Above: Denise Emery, Jeff Ferland and Robert Rhault bring happy birthday wishes to their mother/grandmother.

Phase 2 is scheduled to begin Monday; Gov. Raimondo was also questioned about racism at Friday’s new conference 

By Hope McKinney

Gov. Gina Raimondo at her daily coronavirus update at the Veterans Auditorium. Pool photo: Sandor Bodo / Providence Journal

On Friday, there were 122 new cases of COVID-19; Rhode Island now has 14,635 total cases. There were 16 new deaths. 219 people are currently hospitalized because of the virus, 47 of those in the ICU and 33 of those on ventilators. The number of confirmed cases in East Greenwich went up to 70. Find all the latest data on the DOH data dashboard HERE.

Gov. Gina Raimondo said she’s confident Phase 2 will begin on Monday as planned, noting the decline in new cases and hospitalizations. Phase 2 will not include a change for nursing homes and assisted living facilities.

“I know that’s tough,” she said. “We all wish it could be different, but right now, it can’t. I hope that will be able to change in Phase 3.”  

On a positive note, visitation will be relaxed for other congregate care settings, such as DCYF group homes, DCYF visitation, and the ACI, as well as other congregate care settings and communal living settings where the population isn’t sick and frail. These guidelines can be found on ReopeningRI.com

Dr. Nicole Alexander-Scott announced that the Department of Health has completed the first two rounds of cyclical testing in all nursing homes throughout the state and are well into the third round of testing. 

“It is uncomfortable to know about the desire to visit loved ones,” Alexander-Scott said. “This decision [to prohibit visits] is reached because these are life and death situations.”

Starting tomorrow, places of worship can reopen with up to 25 percent capacity. (Read more about what EG houses of worship are doing HERE.) But Raimondo encouraged older or sick residents to stay home.  

“If you are older, if you are sick, it is your choice but you might want to think about continuing to observe remotely,” she said.  

For those businesses or houses of worship not ready to reopen, Raimondo urged them to wait until they felt comfortable. 

“It is so much better to be safe than sorry,” Raimondo said. “Take it at your own pace.” 

Raimondo also stressed that businesses should not open Monday if their COVID control plan has not been completed, warning that business inspections will increase under Phase 2.

“If we show up and ask you for your COVID-19 plan and you don’t have one, there will be consequences,” Raimondo said. 

Businesses can find a template for the control plan on ReopeningRI.com

As for employees who don’t want to return to their workplace, Raimondo asked employers not to report them to the Department of Labor and Training but rather to do everything they could to make their workplace feel safe. 

On the other side, she encouraged employees to go back to work if they feel healthy and safe enough. 

“You should go back to work if you can because you can’t guarantee your job will be there at the end of July,” she said. “If I was your friend, I would say don’t take that risk.”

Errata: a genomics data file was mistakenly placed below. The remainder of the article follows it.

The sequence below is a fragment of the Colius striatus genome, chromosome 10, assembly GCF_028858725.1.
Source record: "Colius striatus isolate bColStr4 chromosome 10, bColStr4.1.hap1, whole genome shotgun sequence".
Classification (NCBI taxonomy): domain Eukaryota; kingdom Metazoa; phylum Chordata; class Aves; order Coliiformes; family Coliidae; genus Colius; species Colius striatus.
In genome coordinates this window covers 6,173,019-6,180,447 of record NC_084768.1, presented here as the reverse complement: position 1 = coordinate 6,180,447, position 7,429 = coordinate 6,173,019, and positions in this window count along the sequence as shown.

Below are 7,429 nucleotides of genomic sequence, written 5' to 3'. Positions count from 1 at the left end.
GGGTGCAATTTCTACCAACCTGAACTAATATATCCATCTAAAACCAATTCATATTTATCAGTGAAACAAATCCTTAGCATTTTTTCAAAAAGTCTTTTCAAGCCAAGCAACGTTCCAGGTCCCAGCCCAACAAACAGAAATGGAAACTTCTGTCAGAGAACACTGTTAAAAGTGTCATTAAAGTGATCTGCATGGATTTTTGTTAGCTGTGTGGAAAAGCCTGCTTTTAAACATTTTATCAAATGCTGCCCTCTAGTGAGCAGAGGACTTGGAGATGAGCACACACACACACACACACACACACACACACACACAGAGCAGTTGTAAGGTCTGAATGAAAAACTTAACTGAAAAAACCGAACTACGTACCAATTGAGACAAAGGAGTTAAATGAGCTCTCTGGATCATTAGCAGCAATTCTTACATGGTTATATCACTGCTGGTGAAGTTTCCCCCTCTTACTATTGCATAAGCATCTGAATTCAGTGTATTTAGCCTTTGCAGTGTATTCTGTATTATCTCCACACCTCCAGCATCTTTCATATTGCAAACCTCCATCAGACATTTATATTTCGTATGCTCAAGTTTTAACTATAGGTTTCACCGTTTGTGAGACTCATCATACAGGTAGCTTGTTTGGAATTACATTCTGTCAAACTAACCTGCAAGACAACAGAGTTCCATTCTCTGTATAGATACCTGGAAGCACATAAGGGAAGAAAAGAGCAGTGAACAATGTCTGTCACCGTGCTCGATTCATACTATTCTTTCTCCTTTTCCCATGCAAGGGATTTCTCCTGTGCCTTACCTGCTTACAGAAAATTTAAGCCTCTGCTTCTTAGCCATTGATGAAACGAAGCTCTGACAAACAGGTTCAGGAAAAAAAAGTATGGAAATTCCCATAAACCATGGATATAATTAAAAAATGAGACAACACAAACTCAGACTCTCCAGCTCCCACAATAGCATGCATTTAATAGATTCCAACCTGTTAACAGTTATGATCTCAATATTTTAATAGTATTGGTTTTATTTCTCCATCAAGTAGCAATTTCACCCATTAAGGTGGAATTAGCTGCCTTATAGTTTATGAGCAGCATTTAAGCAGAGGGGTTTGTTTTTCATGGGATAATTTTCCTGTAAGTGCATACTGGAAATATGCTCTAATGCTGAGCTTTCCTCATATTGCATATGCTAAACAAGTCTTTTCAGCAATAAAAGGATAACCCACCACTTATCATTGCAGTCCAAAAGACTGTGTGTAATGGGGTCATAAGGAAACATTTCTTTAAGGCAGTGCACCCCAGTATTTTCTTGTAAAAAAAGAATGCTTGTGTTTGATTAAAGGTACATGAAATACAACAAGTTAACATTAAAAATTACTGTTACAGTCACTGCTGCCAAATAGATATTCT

Twin River Casino will reopen on June 8 by invitation only. There will be no table games, extreme social distancing, mask-wearing and extra sanitary precautions. The restaurants in the casino will have the same guidelines as other restaurants in the state.  

Raimondo reiterated the four data points the state is following to track the virus and determine whether or not the state is prepared to reopen. 

  • First, hospitals must have less than 70 percent of hospital beds filled with COVID patients. Today, there’s less than 30 percent.  
  • Second, hospitalizations need to be on a steady decline for about a month, at 30 or fewer new hospitalizations each day. They are now consistently well below 30 every day. 
  • Third, the rate of spread needed to be at 1.1 or lower. This value is a measure of how quickly the infection is spreading. When the pandemic began, this number was at about 4, meaning one infected person spread it to four other people. Now, the state is at about 0.7 which means each person is infecting less than one other person.
  • Finally, hospitalizations needed to be doubling every 30 days or more. Currently, hospitalizations have been declining and not doubling at all. 

“If at any point in the next few weeks we start to get into trouble on these metrics, then I’ll have to make changes,” Raimondo warned. “If things change, then we have to change and that’s the way we’re going to be living for awhile.”

Raimondo said she hoped to reach Phase 3 in early July, about a month after the start of Phase 2. 

Aside from the issue of COVID, a reporter brought up the comments directed at Jennifer Rourke, a candidate for state Senate Dist. 29 in Warwick, at a virtual town hall she held two nights ago with two other candidates. Rourke posted a video on her Twitter last night, tearfully noting that people filled the “Q and A with paragraphs of the n-word” and told her “to get lynched.” 

“It’s the toughest job I’ve ever had in my life to be a black woman running for office,” Rourke said. “I need y’all to do something. Speak up. Speak out.” 

This incident was brought up in relation to the recent murder of George Floyd, an unarmed black man from Minnesota, by a Minneapolis police officer Derek Chauvin. 

Raimondo said she was not aware of the comments against Rourke but said there has to be immense change to fix discriminatory behavior throughout the country. 

“Racism or discrimination of any kind, in any way, is intolerable and we need to put a lid on it,” she said. “What we are seeing in the Midwest is indescribably horrible. It is such a wake-up call for every one of us that we have a long way to go in this country to put a lid on racism and discrimination of every kind.”


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